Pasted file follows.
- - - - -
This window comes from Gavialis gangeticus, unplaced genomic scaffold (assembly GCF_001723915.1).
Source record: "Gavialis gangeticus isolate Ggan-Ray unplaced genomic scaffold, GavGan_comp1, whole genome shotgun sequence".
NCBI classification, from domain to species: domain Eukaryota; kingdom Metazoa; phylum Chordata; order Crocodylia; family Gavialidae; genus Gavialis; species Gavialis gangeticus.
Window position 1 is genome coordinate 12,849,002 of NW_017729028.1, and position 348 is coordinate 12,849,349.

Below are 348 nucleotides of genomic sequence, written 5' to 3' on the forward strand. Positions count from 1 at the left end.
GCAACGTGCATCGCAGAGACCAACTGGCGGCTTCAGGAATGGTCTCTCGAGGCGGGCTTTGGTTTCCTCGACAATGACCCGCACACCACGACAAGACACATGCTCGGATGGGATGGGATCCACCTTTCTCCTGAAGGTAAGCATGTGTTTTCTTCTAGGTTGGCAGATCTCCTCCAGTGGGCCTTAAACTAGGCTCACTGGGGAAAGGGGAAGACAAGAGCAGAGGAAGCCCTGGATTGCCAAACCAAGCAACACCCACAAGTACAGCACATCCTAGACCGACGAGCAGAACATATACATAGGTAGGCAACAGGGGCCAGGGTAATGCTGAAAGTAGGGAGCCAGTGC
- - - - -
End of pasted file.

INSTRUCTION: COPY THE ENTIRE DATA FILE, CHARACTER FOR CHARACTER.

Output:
This window comes from Gavialis gangeticus, unplaced genomic scaffold (assembly GCF_001723915.1).
Source record: "Gavialis gangeticus isolate Ggan-Ray unplaced genomic scaffold, GavGan_comp1, whole genome shotgun sequence".
NCBI classification, from domain to species: domain Eukaryota; kingdom Metazoa; phylum Chordata; order Crocodylia; family Gavialidae; genus Gavialis; species Gavialis gangeticus.
Window position 1 is genome coordinate 12,849,002 of NW_017729028.1, and position 348 is coordinate 12,849,349.

Below are 348 nucleotides of genomic sequence, written 5' to 3' on the forward strand. Positions count from 1 at the left end.
GCAACGTGCATCGCAGAGACCAACTGGCGGCTTCAGGAATGGTCTCTCGAGGCGGGCTTTGGTTTCCTCGACAATGACCCGCACACCACGACAAGACACATGCTCGGATGGGATGGGATCCACCTTTCTCCTGAAGGTAAGCATGTGTTTTCTTCTAGGTTGGCAGATCTCCTCCAGTGGGCCTTAAACTAGGCTCACTGGGGAAAGGGGAAGACAAGAGCAGAGGAAGCCCTGGATTGCCAAACCAAGCAACACCCACAAGTACAGCACATCCTAGACCGACGAGCAGAACATATACATAGGTAGGCAACAGGGGCCAGGGTAATGCTGAAAGTAGGGAGCCAGTGC